However, on the question of influence, you said that we have none whatsoever. That disappoints me a little. If the First Minister has been speaking to the Prime Minister, we obviously have some influence, so to say that we have no influence whatsoever is not quite true.

      • John Swinney:

        I must correct you on that. The question that I answered from Mr Ingram was on whether we would be a signatory to TTIP.

      • Hanzala Malik:

        It was before that, but I will not split hairs.

      • John Swinney:

        I am quite happy to reaffirm that our dialogue is with the United Kingdom Government and the Commission, and that we put our case to them as assiduously as we possibly can at the highest level of Government. However, it is a matter of fact that we will not be a signatory to TTIP.

      • Hanzala Malik:

        That is another issue. The point that I want to raise on the back of your two comments is that the US has disproportionate power in extraditing people from the UK to the US compared with the UK’s powers in that area. With TTIP, will we be able to protect our business community better than that, will the status quo be maintained or are we discussing how to redress that in any way?

      • John Swinney:

        That gets to the ground that I was dealing with in my answer to Mr Ingram—no one should view trade agreements as a one-way street. If someone else’s market is being opened for us to go to, our market is being opened for someone else to come to. Mr Malik’s observations about the strength and the effectiveness of the United States and the disproportionate influence that it can exercise are comments of fact, given the scale of the US and the strength and power of its economy. We should have our eyes wide open about that.

      • Hanzala Malik:

        I hoped that you would consider looking at the possibility of narrowing the influence gap, so that our business people do not feel vulnerable. I am very pleased with the process and the engagement that we have with the US. I am particularly pleased about the growing trade that we have with the US without TTIP, and I hope that we will have more business with the US. However, while we are encouraging that, I am also very keen to protect our citizens and their rights.

      • John Swinney:

        I entirely accept that point. It is important that we protect our citizens’ rights, opportunities and liberties. The Government supports that important value.

      • Hanzala Malik:

        Thank you.

      • Willie Coffey:

        Good morning, cabinet secretary. I want to return to the issue about where the power lies in access to Scotland’s NHS potentially being provided through TTIP. Some people are saying that it is the evil European Union that can provide such access. However, at a previous committee meeting, Dr Arianna Andreangeli told us that the EU simply has no power to provide access to member states’ healthcare systems through TTIP unless member states confer the power on it to do so. First, does the Scottish Government agree with that? Secondly, does that therefore mean that the UK Government ultimately has the power to decide the matter?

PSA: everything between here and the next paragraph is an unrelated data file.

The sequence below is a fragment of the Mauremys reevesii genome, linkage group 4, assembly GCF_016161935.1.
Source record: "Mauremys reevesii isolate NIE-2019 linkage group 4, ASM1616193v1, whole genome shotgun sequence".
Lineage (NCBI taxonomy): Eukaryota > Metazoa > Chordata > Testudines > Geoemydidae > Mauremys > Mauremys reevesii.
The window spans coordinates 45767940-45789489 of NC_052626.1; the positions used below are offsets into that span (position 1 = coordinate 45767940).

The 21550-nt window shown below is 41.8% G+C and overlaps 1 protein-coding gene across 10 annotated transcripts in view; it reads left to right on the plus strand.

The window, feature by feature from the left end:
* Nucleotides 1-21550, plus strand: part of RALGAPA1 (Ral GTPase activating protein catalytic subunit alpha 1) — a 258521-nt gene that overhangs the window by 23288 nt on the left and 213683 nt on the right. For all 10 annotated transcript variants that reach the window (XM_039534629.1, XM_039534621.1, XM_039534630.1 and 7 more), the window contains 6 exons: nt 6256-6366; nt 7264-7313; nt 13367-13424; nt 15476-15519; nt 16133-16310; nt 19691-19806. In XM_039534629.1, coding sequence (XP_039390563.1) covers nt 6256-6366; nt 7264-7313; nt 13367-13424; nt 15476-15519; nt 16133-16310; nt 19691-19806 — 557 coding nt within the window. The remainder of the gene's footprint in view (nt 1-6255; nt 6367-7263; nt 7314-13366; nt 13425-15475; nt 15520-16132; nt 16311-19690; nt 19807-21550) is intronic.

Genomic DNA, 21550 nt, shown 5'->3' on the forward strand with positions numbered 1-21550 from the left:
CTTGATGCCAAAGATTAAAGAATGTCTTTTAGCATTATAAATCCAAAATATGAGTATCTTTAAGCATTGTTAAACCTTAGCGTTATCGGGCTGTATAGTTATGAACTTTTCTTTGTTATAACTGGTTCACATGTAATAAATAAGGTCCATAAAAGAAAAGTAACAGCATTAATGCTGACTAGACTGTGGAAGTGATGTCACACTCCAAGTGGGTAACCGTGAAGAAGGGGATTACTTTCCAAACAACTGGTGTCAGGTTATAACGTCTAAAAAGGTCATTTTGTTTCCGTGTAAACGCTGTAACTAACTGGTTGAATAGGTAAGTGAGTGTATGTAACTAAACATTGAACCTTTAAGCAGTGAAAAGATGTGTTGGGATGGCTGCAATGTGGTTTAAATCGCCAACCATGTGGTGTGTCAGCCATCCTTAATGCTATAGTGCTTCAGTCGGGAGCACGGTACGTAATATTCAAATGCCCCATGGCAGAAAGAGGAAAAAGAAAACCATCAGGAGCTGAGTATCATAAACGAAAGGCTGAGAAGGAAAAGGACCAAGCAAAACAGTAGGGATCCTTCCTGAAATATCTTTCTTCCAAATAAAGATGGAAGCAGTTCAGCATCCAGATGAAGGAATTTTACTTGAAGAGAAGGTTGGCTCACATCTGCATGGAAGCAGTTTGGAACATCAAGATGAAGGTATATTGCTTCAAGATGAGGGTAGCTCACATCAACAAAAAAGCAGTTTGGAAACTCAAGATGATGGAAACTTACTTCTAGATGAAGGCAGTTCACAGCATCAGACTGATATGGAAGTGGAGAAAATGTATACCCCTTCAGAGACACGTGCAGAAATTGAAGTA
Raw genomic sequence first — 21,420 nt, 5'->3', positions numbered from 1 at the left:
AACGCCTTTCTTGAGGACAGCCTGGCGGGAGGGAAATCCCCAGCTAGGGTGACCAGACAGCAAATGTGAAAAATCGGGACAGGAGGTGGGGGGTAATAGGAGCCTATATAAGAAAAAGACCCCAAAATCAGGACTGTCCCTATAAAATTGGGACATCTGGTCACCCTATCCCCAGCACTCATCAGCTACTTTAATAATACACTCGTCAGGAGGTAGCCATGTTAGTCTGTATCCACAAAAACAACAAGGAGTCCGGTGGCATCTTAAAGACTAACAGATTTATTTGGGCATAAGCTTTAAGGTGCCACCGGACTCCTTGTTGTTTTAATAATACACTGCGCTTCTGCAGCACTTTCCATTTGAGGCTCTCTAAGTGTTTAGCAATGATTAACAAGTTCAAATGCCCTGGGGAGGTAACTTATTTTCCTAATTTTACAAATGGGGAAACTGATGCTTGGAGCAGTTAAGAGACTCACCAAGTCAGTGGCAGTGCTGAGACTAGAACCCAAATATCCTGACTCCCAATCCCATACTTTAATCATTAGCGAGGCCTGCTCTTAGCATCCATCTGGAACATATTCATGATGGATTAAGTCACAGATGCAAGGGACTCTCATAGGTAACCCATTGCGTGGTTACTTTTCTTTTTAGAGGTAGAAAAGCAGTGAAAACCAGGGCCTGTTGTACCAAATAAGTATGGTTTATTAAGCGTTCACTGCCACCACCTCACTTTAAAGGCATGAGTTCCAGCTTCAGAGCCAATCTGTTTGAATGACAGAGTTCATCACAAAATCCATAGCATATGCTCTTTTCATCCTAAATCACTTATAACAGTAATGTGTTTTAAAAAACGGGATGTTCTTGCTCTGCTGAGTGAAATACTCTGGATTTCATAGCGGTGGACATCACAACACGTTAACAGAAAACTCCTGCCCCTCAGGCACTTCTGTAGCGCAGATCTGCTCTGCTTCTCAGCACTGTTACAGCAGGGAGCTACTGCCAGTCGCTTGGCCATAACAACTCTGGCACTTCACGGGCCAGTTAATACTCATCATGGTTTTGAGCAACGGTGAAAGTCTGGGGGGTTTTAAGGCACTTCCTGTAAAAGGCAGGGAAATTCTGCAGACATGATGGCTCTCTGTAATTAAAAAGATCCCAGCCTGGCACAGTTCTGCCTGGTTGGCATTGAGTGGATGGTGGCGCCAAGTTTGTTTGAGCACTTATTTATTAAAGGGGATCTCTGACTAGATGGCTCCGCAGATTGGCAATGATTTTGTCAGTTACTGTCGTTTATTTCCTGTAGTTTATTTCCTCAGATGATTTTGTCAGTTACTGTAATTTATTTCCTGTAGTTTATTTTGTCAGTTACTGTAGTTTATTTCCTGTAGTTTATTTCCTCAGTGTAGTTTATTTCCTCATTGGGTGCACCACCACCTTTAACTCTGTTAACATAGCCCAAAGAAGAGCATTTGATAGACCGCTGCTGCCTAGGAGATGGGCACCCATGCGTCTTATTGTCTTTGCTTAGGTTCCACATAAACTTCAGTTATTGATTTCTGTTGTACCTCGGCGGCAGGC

• John Swinney:

        It is difficult to give a precise answer to what might or might not be the interpretation of the treaty, because it has not been agreed and I have had no sight of it.

        It is important to set out what we consider to be appropriate. Nothing should arise out of TTIP that restricts the ability of this Parliament and, by extension, the Scottish Government to exercise our democratic right to organise the national health service in whatever fashion we decide democratically to be appropriate for us. Nothing in TTIP should compromise our democratic right in Scotland to do that. As I have said, the simplest and clearest way to do that is to make that exemption or exception absolutely central to the drafting of TTIP so that that is beyond question.

      • Willie Coffey:

        You mentioned various correspondence with the UK Government and the Commission. Are you anywhere near getting the guarantees and reassurances that you seek?

      • John Swinney:

        We do not have a guarantee that there would be such an exemption. We have argued for it, and that has had a reasonably sympathetic welcome by the UK Government. However, I do not know where we will reach on the final negotiation on that point.

      • Willie Coffey:

        Ultimately, if the UK Government went down the route of supporting the provision in TTIP by providing access to UK NHS services from the United States, would such an agreement have a consequential impact on Scotland by default?

      • John Swinney:

        We have to be very careful about that point. That is why I advanced to the convener earlier the argument about the double lock, which would mean that the rights and responsibilities that are enshrined in the devolved settlement would be taken into account in the position that the United Kingdom Government reflected. Ultimately, such questions will be answered only by the final agreement that is reached. However, we must ensure that the devolved issue is resolved in a fashion that gives us the maximum protection for our national health service, which would be delivered by exempting the NHS from the scope of the TTIP agreement—that would be the clearest way.

      • Willie Coffey:

        However, if the UK Government were to negotiate a TTIP deal that included the NHS because that would save its spend on the NHS by say, £10 billion, would that not have an automatic consequential effect on a budgetary settlement for Scotland? Or would we still expect to receive the same amount?

      • John Swinney: